Producer group participation in the trade adjustment assistance program for farmers before and after the American Recovery and Reinvestment Act of 2009
Yu Na Lee (),
Nancy Chau () and
Food Policy, 2019, vol. 86, issue C, -
The Trade Adjustment Assistance for Farmers (TAAF) program was established in 2002 to help farmers adversely affected by surges in imports. The program has been underused by farmers and, as a result, the American Recovery and Reinvestment Act (ARRA) of 2009 redesigned the program by loosening the eligibility criteria and changing the structure of the cash assistance. This study examines the factors that incentivize producer groups to file petitions for the TAAF program and whether there exists a cross-program relationship between the TAAF and non-TAAF farm safety net programs in periods before and after the ARRA revisions. We find that, after the ARRA, participation in the program has more than doubled, but it is uncertain whether this increase in participation is a direct consequence of the ARRA revisions. In fact, results indicate that time-invariant characteristics of commodity groups are the most important factors of TAAF participation. We also find some evidence that incentives to mitigate negative price risk drove petitioning activities for the TAAF program before the ARRA. This is further confirmed by a cross-program analysis in which TAAF petitions increase when cash receipts decrease from the non-TAAF farm safety net programs that offer risk management schemes similar to that of the TAAF. After the ARRA, such a cross-program relationship is no longer observed. Indeed, the TAAF program after the ARRA subsidized producer training and business planning in response to import competition rather than simply providing a form of price insurance. This new focus might have substantially changed the drivers of participation.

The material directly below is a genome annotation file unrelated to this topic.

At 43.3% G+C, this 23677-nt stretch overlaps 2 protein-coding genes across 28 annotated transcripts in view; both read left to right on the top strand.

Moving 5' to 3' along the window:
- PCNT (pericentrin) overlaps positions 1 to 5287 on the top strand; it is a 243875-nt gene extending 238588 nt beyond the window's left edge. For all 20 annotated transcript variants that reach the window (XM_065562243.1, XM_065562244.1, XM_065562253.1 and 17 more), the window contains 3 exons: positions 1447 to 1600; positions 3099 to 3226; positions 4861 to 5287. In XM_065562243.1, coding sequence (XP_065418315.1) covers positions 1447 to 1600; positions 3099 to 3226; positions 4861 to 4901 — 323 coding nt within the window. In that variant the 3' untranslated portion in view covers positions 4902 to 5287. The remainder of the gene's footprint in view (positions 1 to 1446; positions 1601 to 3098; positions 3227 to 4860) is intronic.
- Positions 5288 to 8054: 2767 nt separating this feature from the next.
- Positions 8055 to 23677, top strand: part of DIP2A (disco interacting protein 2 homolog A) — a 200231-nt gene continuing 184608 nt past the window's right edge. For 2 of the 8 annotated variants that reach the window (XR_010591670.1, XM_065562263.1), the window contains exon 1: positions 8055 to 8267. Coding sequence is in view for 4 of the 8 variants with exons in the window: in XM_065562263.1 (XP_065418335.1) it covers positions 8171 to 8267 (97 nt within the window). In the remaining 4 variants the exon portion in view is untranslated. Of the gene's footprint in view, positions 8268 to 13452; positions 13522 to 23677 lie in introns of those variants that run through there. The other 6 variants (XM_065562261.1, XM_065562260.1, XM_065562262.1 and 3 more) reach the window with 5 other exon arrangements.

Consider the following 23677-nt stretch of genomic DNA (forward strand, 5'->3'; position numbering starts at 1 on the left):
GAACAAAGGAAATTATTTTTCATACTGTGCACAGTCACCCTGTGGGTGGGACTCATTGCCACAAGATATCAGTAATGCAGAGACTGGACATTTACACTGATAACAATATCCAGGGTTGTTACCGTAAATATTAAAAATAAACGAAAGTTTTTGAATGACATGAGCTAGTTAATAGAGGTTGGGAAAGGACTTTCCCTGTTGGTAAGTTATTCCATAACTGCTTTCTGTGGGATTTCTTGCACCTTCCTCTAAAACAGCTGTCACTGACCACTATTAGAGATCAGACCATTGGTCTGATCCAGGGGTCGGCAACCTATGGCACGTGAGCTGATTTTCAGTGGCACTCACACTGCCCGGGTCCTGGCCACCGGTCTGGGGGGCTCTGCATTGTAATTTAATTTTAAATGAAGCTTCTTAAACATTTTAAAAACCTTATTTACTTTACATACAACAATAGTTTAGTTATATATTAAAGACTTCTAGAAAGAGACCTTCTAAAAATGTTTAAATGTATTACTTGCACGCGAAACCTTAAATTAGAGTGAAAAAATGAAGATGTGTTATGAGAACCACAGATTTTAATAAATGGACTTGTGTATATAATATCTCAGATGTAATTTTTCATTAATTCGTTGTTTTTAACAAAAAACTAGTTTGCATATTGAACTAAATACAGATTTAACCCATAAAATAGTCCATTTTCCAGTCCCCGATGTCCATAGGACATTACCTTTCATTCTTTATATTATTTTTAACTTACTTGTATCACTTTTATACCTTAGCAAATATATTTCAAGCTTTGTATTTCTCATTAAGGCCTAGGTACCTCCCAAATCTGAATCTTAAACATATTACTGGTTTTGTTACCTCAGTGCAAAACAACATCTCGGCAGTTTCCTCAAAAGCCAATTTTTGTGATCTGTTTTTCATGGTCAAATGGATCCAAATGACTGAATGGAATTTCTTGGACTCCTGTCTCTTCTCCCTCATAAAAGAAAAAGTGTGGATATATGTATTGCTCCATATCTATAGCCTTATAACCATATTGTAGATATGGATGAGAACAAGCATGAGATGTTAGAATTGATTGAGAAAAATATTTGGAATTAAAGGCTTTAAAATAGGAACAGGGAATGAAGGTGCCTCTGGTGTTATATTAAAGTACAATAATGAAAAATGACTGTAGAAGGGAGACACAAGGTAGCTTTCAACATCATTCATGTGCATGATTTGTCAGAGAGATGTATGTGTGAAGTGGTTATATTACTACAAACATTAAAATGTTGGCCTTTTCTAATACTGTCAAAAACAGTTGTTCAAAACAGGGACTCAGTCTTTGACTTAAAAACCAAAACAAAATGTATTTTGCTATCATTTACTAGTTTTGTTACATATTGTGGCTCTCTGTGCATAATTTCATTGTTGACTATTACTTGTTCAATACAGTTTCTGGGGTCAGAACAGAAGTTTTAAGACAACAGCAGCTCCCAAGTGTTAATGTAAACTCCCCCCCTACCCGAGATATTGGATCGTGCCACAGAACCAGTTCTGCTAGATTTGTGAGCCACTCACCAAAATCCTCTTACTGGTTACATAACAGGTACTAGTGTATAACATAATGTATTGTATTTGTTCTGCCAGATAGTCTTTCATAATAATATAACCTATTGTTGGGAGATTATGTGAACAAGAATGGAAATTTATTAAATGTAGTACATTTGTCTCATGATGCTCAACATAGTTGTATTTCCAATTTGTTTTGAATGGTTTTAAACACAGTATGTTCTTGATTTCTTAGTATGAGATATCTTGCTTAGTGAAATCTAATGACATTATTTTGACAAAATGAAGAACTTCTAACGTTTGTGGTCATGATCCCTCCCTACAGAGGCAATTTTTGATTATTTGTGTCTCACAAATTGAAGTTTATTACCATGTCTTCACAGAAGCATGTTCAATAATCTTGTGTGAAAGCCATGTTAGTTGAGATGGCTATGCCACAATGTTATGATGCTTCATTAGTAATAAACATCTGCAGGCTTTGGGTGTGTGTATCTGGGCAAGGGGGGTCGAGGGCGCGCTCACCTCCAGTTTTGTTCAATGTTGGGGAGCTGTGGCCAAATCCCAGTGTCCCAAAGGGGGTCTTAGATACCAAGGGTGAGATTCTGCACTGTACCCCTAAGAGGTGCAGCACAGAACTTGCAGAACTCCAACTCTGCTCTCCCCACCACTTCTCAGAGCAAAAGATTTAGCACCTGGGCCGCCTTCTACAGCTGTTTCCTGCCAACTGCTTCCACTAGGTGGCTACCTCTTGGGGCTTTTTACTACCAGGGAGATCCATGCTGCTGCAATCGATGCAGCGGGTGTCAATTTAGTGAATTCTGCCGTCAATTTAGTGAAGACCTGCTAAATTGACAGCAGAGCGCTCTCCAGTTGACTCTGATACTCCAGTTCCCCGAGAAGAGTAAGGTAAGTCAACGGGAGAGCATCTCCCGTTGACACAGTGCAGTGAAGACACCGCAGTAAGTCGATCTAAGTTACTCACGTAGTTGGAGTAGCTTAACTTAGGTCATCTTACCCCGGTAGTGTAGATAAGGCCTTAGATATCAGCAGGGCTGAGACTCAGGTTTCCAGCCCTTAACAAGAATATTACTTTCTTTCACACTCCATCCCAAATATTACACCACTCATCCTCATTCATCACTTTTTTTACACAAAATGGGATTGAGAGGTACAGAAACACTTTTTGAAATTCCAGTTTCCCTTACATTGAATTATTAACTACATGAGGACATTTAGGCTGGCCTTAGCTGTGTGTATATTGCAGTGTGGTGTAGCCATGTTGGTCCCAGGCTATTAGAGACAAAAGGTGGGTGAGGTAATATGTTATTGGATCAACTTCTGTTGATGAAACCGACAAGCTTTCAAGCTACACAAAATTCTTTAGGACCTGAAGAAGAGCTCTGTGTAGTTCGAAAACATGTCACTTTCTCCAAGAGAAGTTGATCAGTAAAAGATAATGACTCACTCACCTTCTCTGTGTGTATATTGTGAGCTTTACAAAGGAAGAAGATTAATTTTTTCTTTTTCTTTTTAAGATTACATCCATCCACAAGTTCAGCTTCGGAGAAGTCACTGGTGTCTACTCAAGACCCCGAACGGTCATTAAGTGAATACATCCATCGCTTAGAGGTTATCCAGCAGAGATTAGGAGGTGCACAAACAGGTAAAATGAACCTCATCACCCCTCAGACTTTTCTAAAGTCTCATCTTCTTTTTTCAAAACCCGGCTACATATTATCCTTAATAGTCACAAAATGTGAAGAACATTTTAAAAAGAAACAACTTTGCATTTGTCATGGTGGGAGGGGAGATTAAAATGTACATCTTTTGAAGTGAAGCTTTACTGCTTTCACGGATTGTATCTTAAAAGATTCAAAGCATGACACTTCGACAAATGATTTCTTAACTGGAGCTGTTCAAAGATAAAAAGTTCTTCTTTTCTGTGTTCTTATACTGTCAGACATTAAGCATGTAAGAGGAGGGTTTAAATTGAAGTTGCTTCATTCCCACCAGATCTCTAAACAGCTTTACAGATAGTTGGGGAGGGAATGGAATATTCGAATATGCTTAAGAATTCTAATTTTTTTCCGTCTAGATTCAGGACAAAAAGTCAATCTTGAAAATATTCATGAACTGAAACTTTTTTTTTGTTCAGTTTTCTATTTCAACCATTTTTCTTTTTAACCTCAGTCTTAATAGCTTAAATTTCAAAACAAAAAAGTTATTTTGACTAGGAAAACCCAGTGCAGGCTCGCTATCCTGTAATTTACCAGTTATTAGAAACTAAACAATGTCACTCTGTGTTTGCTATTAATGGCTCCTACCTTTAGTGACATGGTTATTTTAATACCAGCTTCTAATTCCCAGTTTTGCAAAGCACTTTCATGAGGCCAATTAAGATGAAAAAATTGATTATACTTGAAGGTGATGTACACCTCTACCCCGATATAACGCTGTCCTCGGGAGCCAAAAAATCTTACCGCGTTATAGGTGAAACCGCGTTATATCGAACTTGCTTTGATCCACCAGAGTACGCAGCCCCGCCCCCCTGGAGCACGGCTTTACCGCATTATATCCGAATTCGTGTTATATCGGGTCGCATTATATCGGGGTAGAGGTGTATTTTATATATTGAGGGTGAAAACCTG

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Persistent link: https://EconPapers.repec.org/RePEc:eee:jfpoli:v:86:y:2019:i:c:11
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